What do you do with multiple pensions?

What does your mix of different pension schemes mean to you?

Do you worry that each little part won’t amount to much – or is it the more the merrier for you, as each offers something extra?

If you’ve had more than one job, there is a good chance you have more than one pension, possibly several, all of which will give you different returns.

The government says around 50,000 small pension pots are created each year and that someone retiring in 2050, who had 11 jobs over their lifetime, will have saved in around four or five separate schemes*.  But is that a good thing? Or would you be better consolidating all of your retirement nest eggs into one? 

It’s possible that you might get a better retirement deal financially by combining them – but there are costs to making that change, and each pension might offer different benefits to you.

But if you’re looking at your retirement nest egg now, what do you do?

We asked our trusted partner Wren Sterling to give advice on whether to combine multiple pension pots. 

“We’d need to sit down, have a chat about what you have already, your goals, your retirement plans,” says Barrie Storm, from Wren Sterling.

Barrie's tip: Start with a blank piece of paper. With your adviser work out what looks good for your retirement, what is in place and whether it matches your goals.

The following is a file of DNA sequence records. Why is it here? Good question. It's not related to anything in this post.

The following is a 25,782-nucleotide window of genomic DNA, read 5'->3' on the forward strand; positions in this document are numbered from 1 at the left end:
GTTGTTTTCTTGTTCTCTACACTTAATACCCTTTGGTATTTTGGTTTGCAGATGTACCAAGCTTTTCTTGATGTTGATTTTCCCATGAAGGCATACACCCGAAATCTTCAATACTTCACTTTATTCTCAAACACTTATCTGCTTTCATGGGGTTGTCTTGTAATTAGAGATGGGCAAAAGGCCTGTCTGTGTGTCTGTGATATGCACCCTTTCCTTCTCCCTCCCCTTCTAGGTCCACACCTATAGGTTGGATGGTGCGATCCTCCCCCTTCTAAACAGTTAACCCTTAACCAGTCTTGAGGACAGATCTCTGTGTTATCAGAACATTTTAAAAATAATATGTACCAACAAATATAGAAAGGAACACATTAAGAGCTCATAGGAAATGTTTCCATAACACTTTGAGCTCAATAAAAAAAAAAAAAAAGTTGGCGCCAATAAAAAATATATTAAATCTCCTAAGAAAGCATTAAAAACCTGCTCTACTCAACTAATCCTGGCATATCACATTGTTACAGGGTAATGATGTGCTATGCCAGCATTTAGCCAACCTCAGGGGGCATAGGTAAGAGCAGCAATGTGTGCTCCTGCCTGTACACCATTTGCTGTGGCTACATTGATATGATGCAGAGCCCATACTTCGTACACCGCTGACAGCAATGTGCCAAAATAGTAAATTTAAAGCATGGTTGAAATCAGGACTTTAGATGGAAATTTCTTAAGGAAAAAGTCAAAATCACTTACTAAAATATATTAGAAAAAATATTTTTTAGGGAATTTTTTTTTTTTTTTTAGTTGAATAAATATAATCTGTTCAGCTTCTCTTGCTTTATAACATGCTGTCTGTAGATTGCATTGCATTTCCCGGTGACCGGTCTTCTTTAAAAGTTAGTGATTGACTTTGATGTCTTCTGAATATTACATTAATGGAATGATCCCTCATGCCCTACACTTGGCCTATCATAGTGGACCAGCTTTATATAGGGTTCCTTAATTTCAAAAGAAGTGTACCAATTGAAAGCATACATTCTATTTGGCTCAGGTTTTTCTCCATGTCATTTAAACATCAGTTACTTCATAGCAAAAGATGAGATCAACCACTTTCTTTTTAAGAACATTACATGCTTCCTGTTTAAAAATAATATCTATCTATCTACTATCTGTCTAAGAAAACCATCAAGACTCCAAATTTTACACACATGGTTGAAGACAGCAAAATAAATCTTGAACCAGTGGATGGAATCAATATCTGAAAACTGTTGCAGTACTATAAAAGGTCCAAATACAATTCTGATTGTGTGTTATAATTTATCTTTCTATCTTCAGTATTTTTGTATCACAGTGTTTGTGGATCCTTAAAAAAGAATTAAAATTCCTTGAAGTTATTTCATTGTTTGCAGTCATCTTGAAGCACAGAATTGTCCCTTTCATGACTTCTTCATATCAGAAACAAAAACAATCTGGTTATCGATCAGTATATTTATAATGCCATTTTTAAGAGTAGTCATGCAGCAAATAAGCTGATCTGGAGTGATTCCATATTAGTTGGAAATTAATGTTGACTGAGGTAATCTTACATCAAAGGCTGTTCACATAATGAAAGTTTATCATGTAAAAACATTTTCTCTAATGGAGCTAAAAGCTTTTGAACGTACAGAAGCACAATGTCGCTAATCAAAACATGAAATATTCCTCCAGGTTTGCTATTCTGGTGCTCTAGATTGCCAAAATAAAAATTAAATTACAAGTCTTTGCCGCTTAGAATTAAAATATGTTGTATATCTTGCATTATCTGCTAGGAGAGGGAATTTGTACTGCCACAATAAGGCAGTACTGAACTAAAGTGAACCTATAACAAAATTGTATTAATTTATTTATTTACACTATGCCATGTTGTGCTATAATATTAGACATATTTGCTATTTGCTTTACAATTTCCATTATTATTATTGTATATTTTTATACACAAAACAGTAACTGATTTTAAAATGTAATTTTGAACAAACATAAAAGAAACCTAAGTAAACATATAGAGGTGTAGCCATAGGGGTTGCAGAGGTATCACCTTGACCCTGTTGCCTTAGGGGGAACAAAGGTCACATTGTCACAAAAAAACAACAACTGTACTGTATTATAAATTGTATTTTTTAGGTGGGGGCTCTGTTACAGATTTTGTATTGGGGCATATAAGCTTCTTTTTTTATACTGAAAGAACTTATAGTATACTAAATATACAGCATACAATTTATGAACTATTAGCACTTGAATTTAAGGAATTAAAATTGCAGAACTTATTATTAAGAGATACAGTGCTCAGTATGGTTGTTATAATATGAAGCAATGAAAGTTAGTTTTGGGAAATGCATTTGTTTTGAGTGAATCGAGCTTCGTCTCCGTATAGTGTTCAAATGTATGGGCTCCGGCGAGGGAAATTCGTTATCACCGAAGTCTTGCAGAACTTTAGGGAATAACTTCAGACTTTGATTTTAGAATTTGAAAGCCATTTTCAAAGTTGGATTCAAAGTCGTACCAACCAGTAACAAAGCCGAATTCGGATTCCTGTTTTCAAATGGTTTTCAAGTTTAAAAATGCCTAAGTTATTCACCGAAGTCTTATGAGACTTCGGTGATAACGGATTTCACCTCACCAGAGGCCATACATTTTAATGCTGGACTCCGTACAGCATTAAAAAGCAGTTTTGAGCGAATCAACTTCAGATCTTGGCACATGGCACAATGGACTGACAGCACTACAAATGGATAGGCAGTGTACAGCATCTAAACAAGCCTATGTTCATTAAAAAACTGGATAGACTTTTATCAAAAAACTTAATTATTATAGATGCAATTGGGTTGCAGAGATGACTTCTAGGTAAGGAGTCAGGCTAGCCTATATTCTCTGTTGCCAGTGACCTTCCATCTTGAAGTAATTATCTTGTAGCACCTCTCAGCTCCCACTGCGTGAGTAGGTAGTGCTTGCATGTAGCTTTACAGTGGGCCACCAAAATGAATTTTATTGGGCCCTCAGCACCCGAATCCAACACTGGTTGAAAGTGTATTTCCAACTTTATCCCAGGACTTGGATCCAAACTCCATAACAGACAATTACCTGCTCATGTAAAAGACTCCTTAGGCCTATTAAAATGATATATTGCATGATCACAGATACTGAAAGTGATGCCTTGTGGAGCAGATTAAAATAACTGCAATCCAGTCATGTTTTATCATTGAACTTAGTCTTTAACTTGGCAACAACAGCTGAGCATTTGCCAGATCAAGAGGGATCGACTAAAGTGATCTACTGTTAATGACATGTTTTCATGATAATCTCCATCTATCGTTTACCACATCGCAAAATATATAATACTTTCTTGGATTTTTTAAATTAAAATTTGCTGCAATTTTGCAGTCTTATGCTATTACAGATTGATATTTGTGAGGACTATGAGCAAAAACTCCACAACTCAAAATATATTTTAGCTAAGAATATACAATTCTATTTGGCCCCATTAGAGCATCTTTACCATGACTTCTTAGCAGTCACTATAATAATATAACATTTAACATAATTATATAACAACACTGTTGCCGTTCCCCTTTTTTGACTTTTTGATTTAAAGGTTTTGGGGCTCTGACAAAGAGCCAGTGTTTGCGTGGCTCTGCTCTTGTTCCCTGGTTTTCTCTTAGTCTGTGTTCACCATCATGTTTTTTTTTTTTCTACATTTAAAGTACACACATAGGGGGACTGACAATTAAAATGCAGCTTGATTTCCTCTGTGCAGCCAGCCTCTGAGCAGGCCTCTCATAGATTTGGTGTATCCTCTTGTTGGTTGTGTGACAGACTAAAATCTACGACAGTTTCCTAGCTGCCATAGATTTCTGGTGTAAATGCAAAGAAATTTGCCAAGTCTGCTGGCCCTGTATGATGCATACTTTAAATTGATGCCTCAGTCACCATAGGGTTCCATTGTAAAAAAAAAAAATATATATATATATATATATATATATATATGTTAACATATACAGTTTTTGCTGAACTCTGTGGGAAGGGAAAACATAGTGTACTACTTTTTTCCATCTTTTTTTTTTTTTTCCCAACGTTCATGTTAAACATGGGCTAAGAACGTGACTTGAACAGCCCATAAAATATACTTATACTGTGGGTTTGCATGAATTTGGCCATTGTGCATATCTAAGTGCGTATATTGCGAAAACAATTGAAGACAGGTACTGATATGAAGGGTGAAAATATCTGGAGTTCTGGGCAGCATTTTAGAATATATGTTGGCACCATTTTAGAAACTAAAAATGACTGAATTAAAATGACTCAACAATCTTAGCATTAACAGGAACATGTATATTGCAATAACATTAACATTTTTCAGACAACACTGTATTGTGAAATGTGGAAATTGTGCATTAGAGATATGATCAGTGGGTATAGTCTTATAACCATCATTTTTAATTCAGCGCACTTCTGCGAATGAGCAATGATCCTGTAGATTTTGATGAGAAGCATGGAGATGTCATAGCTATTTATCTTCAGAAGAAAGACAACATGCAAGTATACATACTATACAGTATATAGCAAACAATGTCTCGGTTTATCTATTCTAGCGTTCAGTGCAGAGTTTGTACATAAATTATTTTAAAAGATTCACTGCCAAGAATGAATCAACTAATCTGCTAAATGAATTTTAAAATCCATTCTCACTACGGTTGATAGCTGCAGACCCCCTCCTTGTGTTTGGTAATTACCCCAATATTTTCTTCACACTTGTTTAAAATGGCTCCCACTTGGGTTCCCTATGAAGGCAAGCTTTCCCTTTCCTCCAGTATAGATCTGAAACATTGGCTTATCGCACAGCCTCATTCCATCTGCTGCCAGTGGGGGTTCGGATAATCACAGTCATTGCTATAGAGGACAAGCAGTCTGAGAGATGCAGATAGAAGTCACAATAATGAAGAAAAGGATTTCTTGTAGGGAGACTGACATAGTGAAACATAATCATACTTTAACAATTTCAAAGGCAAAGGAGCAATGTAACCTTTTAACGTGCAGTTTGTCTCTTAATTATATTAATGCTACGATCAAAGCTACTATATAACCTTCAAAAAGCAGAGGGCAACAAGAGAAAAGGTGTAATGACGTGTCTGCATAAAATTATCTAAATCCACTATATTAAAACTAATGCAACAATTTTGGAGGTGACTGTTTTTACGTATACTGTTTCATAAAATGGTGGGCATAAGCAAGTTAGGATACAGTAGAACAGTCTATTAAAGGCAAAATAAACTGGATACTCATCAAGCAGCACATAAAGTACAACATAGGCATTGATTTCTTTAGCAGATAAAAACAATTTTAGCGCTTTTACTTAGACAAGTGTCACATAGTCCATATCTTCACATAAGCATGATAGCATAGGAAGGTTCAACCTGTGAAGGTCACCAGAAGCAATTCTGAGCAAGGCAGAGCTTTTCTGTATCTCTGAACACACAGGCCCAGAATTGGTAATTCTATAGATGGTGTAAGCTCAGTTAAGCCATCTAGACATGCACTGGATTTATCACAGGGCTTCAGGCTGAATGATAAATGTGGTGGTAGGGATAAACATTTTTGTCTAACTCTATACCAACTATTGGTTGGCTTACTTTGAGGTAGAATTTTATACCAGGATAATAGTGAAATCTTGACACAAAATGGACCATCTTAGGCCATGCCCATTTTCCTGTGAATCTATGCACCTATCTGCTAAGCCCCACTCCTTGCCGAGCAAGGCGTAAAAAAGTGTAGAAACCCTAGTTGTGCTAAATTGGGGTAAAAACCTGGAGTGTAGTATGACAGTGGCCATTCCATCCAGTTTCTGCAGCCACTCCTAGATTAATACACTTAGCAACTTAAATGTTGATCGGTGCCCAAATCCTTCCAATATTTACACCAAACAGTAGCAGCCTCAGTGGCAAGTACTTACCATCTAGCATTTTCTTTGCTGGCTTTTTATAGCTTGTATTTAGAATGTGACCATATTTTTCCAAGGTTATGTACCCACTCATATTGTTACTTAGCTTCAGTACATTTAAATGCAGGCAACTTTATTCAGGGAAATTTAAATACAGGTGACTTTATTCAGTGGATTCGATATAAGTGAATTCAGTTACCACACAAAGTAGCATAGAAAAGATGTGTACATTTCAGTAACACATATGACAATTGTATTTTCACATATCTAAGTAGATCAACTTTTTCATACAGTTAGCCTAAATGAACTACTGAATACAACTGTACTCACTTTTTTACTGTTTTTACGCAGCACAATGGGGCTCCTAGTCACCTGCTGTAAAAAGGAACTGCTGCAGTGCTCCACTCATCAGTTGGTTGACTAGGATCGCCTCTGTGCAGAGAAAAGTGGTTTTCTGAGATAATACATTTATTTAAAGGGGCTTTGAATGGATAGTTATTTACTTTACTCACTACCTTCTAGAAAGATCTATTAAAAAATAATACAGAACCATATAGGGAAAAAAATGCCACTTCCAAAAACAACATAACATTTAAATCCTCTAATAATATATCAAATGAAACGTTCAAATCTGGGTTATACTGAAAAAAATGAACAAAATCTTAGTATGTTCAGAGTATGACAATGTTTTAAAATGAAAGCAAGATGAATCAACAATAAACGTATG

“It often doesn’t,” he says. "You need to establish what you are trying to achieve rather than what you’ve got."

Arm yourself with the facts:

Many people who invest through company schemes will have been given a range of choice, risk and result for their investment - and some people may have significant amounts saved in a number of different or outdated pots.

Barrie's tip: "You'll need to get hold of up-to-date documents from each provider and get an adviser to decipher it with you."

Don’t ditch something you need: 

Your existing pension plans may hold guaranteed benefits such as protected income or guaranteed annuity rates.

Barrie's tip: Be aware of all the guaranteed benefits before moving anything. Your financial adviser will make checks to see if there’s a risk of any valuable guarantees or rights being given up, like whether there are defined benefits in a final salary scheme, for example. 

When you start with a new employer, joining their company scheme would make the amount of money you can set aside each month higher than if you go it alone, because they would contribute too. 

More than eight million employees have signed up for a workplace pension since the launch of automatic enrolment. 

As the figure passed the milestone, Darren Ryder, of The Pensions Regulator, said in a statement: “Tens of thousands more people every week are signing up to a new workplace pension through automatic enrolment. Employers are allowing their staff to get the pensions they are entitled to.” 

It might be worth seeking advice to see if you could transfer your old scheme into theirs. For help and guidance on assessing and improving your nest egg, come into one of our branches and book an appointment with a Wren Sterling adviser.

*DWP report on workplace pensions

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